Carmichael merely behaved dishonourably and told lies.

      It was much more than merely was cold, cowardly, conniving and calculated. I think i have more compassion for an aggressive drunk to be honest.

    16. heedtracker says:

      He was found out by phone records in his department to the Torygraph. Did he take the chance that he’d still be ConDem Scottish Secretary of State after May 7, giving him the power to block investigation? Probably.

      Its so corrupt now, BBC Scotland still using it to attack Sturgeon.

    17. Jim Thomson says:

      @Cod 10:56am

      seems they’re not going to censure him.

      The last nail in the SLibDem coffin methinks. They are proving over and over again they have NO integrity.

    18. Edward says:

      Thanks Sharon & desimond

      Hope that there will get twitter thing going as I doubt the broadcast media will cover it

    19. alexicon says:

      NS is by far a cut above the politicians we have today.
      No wonder the unionist and their lackey press fear her.


      Read about it here.

    20. Clydebuilt says:

      Once again Eric Joyce proves there’s a brain in his heid.

    21. Grouse Beater says:

      The job of BBC’s James Cook was not to thrust his phallic microphone into the face of Sturgeon and demand answers, but instead to double check the source, and when he could not verify the alleged statement was true, chase down the source of the leak.

      That’s investigative journalism. What Cook did was try to be seen getting a scoop.

      His head of department is just as culpable. He ought to have demanded Cook get verification before any news announcement – but then, BBC is as much infused with the culture of tabloid journalism as the tabloids, that is, when it’s not announcing the daily medical scare, or advertising its own programmes as if news.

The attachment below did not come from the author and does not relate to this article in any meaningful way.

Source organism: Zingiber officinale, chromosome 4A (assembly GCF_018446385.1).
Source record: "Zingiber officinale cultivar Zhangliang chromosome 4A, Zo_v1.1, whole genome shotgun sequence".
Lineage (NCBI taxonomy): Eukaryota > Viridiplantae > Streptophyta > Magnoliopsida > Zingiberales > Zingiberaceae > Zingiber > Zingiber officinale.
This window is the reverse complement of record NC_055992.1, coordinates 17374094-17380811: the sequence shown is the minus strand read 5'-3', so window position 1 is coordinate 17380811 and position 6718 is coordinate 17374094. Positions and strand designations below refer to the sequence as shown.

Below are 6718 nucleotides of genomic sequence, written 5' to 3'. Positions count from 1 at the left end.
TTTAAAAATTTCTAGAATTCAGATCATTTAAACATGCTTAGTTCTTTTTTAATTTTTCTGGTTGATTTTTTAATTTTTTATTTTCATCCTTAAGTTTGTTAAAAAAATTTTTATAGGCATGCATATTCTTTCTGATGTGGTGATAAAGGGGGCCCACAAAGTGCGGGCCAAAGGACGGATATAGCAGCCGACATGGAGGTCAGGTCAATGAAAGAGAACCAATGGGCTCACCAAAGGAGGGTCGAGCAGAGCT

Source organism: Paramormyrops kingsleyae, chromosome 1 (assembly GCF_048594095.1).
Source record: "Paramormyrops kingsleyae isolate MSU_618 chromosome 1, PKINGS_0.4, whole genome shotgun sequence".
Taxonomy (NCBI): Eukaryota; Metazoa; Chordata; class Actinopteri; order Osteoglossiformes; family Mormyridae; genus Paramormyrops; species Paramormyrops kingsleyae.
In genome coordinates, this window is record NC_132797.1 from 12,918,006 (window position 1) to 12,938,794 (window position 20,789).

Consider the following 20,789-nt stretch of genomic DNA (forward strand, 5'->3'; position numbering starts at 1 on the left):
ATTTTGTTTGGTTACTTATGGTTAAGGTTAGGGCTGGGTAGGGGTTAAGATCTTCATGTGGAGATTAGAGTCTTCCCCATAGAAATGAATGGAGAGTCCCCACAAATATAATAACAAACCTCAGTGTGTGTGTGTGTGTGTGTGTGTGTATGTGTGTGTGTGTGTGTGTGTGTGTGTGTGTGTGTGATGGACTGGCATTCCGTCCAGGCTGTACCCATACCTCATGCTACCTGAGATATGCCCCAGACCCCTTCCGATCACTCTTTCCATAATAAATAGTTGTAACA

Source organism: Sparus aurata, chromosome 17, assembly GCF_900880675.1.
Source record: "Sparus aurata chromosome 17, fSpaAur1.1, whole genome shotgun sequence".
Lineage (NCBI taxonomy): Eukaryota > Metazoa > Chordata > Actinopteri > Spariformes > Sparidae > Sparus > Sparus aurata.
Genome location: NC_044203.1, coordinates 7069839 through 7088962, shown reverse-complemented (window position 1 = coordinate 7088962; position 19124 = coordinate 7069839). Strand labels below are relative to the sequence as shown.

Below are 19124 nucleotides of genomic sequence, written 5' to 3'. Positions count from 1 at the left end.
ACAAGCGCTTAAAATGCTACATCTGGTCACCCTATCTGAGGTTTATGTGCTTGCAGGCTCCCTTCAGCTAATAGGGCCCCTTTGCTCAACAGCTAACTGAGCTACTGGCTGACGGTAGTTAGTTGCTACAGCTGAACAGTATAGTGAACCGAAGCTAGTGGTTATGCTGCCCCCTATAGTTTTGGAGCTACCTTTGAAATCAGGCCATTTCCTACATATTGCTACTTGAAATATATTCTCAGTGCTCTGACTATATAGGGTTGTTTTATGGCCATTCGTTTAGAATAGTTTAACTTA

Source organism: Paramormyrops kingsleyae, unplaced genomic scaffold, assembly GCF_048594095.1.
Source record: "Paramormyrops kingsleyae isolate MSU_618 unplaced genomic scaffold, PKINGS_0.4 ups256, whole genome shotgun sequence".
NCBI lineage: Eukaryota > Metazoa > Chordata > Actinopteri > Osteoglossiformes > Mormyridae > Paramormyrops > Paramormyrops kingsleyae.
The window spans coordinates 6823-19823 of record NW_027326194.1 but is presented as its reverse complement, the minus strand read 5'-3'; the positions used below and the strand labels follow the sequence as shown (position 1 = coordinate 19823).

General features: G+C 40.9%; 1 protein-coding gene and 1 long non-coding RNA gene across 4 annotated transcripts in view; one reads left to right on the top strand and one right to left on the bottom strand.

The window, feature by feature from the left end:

I’ll have more to say about Carmichael’s treachery in my next bog essay this weekend. Meanwhile this might refresh memory:

    22. drawdeaddave says:

      We do have an exceptional FM in this country i agree, but to summarise my opinion on this issue. Carmichael leaked the memo not to save his political skin, but to blacken the FM & her party, but hey ho “these things happen” fair enough, politics is a dirty profession. But to stand there & tell the people a bare faced lie that cost over one million pounds to investigate, while knowing the truth could stop that investigation & subsequent waste of public money at any time, but instead chose to sit it out till after the GE to save his political carer, shows not only a lack of moral integrity, but also a contempt for the electorate in general, & his constituents in particular, the man is a coward as well as a liar…

    23. fletch49er says:

      Tuesday’s my bet (hope) 🙂

    24. The Rough Bounds says:

      Imagine being in Carmichael’s shoes right now. His world has just collapsed in on itself and it’s pretty much his own fault and that of his Liberal cronies.

      It must be really horrendous for those three stooges, Labour, Tory and puddin’ face, that just managed to hold onto their seats at that election.

      Every time they hear the words Scottish National Party they must be fouling their knickers.